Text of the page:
Many people find the idea of coming to counselling a daunting prospect. Not only might they be opening themselves up for the very first time, they’ll be opening up to a complete stranger. I believe that the emotional pain is more often than not the result of an unfortunate set of life experiences, or some other factor beyond our control, and isn’t due to any ‘fault’ in that person for which they might be ‘judged’.
From the first meeting, many people describe a sense of relief from sharing their thoughts and feelings. For many, it is a first experience of being listened to without criticism or judgement and it opens a window of hope for change and personal development.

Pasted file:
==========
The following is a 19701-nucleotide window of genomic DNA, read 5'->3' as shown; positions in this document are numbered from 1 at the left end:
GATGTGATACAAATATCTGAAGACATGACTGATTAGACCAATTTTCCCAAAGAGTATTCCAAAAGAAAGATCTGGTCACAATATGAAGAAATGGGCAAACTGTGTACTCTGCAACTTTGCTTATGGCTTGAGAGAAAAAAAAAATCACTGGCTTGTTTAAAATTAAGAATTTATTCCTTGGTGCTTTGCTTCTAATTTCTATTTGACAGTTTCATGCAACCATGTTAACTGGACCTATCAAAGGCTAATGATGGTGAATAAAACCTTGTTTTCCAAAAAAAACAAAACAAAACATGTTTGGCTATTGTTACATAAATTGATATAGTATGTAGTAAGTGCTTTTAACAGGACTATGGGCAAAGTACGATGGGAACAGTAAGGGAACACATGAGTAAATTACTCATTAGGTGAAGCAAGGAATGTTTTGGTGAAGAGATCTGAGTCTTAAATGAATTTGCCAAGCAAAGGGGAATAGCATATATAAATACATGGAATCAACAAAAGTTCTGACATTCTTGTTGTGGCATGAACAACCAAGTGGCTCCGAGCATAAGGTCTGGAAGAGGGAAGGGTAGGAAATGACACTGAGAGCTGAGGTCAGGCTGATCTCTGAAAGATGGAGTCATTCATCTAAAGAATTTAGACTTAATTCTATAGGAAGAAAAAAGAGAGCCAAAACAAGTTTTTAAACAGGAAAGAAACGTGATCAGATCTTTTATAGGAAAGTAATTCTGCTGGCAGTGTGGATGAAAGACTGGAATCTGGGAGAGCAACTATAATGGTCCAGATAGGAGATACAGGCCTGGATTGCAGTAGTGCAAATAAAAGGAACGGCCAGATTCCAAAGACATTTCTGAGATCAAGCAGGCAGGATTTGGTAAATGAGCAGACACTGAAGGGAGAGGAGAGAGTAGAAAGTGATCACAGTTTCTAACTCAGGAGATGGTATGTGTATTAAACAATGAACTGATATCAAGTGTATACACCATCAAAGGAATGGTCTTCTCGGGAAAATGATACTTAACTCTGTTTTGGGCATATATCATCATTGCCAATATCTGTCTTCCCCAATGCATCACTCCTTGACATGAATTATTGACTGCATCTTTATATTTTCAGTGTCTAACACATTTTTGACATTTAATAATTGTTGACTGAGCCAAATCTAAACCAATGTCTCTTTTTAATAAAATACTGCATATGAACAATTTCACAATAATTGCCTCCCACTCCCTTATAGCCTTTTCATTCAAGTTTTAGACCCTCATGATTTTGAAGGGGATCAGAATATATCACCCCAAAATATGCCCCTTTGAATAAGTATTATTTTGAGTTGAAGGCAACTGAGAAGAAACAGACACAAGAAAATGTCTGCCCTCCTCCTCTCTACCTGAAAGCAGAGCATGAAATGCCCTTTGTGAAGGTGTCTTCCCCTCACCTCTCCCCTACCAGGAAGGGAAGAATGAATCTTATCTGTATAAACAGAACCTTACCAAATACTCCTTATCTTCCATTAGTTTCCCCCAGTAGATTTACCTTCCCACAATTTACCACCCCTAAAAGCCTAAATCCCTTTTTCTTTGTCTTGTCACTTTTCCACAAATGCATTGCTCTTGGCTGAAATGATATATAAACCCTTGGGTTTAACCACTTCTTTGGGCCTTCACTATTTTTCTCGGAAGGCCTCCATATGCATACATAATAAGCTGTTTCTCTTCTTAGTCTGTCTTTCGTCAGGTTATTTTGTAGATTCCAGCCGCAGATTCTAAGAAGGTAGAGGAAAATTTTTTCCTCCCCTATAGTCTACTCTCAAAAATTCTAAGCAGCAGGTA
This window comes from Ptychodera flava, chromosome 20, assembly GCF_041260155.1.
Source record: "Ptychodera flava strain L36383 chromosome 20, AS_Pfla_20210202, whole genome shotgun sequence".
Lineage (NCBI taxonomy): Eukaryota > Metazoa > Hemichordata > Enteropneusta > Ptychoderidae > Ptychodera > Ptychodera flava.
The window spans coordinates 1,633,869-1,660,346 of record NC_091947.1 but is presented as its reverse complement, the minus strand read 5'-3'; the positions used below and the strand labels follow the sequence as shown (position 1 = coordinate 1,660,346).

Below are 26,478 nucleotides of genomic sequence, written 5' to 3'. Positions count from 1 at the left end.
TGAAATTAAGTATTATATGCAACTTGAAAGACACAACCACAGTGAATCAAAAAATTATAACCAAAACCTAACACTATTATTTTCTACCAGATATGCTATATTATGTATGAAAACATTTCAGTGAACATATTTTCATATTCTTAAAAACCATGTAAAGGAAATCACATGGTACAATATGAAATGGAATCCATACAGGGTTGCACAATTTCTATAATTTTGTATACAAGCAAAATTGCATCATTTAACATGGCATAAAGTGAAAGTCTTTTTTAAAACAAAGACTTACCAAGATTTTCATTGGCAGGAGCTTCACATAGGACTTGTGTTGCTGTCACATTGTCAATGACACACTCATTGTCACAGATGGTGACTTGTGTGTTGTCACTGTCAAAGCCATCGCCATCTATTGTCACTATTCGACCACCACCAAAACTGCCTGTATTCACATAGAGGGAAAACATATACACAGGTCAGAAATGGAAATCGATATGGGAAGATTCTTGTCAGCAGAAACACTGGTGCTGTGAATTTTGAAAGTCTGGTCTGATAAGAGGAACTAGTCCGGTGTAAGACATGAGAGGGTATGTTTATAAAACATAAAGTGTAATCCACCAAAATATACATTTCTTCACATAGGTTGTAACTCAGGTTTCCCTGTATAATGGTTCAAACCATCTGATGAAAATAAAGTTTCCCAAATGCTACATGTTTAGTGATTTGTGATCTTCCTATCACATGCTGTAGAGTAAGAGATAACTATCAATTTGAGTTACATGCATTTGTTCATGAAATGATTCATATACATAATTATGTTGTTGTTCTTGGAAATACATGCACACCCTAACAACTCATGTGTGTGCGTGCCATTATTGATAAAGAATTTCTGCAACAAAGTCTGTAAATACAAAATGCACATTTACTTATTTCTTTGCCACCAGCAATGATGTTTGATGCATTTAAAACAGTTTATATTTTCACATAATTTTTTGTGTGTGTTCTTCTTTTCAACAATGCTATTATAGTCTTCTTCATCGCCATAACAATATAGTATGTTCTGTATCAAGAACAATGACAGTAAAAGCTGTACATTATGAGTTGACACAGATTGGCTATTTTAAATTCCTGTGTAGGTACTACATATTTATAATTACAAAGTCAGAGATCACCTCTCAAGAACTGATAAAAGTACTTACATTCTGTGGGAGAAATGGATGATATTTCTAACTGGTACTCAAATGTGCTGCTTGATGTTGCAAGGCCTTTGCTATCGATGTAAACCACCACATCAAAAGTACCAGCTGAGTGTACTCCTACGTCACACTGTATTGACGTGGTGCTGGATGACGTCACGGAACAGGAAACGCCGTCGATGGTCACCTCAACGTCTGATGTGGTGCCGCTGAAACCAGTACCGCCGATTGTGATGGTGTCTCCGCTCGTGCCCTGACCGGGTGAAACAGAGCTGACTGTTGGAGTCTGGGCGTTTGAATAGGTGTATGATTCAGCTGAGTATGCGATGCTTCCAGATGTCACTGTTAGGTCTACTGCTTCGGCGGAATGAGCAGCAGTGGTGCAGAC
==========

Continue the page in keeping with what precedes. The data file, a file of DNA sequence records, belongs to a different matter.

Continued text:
Once you’ve taken the first step, people frequently discover that the knowledge that the therapist is in fact a complete stranger, and is separate from their own life, has a liberating effect. There can also be some value in the fact that the therapist is impartial, and is not emotionally invested in you. What goes on during a session will always remain between you and your therapist, (with rare exceptions), and there’s no chance of anyone in your everyday life hearing anything about it – in fact, complete confidence and trust is essential to the very process of therapy, and is a principle to which I’m ethically and professionally bound.